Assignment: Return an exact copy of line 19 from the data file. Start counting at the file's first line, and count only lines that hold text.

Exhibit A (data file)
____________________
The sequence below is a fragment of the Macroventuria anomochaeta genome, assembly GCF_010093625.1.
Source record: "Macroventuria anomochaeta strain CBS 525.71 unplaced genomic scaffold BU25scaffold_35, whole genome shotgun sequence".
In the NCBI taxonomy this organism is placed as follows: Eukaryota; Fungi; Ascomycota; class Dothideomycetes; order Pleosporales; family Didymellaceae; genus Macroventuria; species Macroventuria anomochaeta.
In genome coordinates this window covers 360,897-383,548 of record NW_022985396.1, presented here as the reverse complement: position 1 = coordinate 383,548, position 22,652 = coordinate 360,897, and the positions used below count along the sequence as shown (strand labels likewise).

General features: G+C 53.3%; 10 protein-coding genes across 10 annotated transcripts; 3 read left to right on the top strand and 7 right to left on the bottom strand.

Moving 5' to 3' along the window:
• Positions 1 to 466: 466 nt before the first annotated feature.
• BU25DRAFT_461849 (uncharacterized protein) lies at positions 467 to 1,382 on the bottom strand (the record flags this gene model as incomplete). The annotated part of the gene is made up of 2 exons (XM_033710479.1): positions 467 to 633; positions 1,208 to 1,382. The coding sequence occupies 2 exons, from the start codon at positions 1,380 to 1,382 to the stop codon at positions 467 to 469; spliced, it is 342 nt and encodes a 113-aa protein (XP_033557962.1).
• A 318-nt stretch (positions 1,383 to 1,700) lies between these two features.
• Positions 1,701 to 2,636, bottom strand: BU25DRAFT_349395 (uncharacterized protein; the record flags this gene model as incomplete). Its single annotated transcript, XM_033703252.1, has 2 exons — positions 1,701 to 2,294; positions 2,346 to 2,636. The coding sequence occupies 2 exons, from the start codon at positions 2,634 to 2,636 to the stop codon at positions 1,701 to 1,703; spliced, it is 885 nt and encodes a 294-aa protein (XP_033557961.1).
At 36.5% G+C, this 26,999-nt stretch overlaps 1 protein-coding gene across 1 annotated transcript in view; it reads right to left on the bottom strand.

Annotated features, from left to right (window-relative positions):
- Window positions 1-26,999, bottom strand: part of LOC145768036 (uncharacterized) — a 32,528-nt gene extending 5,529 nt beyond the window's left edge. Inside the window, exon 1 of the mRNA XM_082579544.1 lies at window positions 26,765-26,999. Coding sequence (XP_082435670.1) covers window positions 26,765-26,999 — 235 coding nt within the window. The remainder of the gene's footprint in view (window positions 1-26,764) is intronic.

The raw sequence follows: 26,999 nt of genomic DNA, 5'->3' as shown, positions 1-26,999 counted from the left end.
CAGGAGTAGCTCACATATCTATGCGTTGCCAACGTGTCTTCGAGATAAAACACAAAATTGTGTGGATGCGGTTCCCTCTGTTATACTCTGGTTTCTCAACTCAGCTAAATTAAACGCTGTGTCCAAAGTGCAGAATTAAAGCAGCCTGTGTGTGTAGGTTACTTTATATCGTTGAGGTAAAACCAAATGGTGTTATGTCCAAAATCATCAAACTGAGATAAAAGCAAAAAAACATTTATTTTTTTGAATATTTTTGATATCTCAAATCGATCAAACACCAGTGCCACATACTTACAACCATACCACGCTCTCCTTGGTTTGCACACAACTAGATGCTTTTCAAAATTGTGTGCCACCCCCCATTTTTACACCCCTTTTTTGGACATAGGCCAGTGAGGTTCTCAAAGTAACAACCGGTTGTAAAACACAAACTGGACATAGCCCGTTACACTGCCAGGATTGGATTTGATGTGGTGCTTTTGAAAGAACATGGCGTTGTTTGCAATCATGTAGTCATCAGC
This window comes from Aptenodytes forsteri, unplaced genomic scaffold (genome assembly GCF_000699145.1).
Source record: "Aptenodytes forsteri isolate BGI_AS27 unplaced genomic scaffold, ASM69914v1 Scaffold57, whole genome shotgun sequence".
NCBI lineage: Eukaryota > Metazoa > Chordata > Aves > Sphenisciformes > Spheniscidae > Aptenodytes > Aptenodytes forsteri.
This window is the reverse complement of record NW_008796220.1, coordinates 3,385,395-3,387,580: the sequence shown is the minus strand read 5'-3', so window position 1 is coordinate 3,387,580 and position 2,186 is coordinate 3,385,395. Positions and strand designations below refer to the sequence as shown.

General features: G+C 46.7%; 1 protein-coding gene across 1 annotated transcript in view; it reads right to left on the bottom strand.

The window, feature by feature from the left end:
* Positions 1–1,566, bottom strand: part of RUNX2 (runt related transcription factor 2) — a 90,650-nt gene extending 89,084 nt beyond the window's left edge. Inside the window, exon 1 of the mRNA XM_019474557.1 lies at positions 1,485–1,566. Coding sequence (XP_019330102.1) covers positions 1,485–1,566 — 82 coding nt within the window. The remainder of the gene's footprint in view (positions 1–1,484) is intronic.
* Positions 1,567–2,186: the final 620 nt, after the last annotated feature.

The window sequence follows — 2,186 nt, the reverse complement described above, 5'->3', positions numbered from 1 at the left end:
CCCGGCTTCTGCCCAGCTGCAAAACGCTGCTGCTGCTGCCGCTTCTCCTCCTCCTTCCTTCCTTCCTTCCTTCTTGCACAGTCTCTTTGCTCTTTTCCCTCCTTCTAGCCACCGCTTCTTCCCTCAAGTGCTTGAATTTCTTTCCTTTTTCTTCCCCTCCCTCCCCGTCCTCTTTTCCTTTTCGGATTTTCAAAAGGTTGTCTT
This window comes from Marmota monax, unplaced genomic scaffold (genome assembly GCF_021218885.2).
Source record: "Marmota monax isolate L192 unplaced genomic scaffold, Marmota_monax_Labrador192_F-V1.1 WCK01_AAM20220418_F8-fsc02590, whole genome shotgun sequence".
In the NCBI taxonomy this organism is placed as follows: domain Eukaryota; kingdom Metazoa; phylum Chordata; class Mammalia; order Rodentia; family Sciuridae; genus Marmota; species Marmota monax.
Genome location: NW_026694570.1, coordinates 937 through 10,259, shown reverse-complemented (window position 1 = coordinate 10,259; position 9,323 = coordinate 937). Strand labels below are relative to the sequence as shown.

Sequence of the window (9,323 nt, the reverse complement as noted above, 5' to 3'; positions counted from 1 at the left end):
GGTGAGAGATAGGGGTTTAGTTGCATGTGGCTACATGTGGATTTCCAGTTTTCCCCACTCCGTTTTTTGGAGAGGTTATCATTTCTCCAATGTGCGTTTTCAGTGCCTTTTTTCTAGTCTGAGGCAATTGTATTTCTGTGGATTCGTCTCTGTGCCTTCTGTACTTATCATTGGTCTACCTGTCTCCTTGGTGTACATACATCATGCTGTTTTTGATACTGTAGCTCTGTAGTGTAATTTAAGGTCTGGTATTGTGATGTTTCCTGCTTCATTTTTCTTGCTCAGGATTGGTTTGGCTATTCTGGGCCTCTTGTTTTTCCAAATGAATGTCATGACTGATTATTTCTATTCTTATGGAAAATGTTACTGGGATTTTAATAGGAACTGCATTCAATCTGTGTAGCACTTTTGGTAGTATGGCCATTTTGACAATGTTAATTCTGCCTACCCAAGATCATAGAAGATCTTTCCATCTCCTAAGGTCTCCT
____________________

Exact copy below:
This window is the reverse complement of record NW_008796220.1, coordinates 3,385,395-3,387,580: the sequence shown is the minus strand read 5'-3', so window position 1 is coordinate 3,387,580 and position 2,186 is coordinate 3,385,395. Positions and strand designations below refer to the sequence as shown.